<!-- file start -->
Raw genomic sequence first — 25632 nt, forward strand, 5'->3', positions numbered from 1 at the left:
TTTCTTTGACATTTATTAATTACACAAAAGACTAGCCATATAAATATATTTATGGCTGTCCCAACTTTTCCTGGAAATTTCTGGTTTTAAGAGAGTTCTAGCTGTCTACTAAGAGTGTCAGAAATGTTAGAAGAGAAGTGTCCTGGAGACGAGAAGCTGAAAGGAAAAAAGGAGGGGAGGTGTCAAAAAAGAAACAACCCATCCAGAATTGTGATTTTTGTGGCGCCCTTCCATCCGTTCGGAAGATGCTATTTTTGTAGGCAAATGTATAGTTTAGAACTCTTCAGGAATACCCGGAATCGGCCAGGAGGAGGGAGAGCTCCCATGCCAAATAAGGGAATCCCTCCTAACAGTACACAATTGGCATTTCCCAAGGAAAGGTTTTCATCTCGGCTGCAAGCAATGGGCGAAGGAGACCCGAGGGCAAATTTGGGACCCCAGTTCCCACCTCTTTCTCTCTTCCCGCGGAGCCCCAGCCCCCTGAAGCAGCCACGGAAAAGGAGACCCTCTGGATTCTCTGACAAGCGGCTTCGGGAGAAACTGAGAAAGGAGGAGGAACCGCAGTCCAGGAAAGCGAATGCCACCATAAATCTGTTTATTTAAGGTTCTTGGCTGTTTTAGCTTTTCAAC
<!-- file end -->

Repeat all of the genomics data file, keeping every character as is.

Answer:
Raw genomic sequence first — 25632 nt, forward strand, 5'->3', positions numbered from 1 at the left:
TTTCTTTGACATTTATTAATTACACAAAAGACTAGCCATATAAATATATTTATGGCTGTCCCAACTTTTCCTGGAAATTTCTGGTTTTAAGAGAGTTCTAGCTGTCTACTAAGAGTGTCAGAAATGTTAGAAGAGAAGTGTCCTGGAGACGAGAAGCTGAAAGGAAAAAAGGAGGGGAGGTGTCAAAAAAGAAACAACCCATCCAGAATTGTGATTTTTGTGGCGCCCTTCCATCCGTTCGGAAGATGCTATTTTTGTAGGCAAATGTATAGTTTAGAACTCTTCAGGAATACCCGGAATCGGCCAGGAGGAGGGAGAGCTCCCATGCCAAATAAGGGAATCCCTCCTAACAGTACACAATTGGCATTTCCCAAGGAAAGGTTTTCATCTCGGCTGCAAGCAATGGGCGAAGGAGACCCGAGGGCAAATTTGGGACCCCAGTTCCCACCTCTTTCTCTCTTCCCGCGGAGCCCCAGCCCCCTGAAGCAGCCACGGAAAAGGAGACCCTCTGGATTCTCTGACAAGCGGCTTCGGGAGAAACTGAGAAAGGAGGAGGAACCGCAGTCCAGGAAAGCGAATGCCACCATAAATCTGTTTATTTAAGGTTCTTGGCTGTTTTAGCTTTTCAAC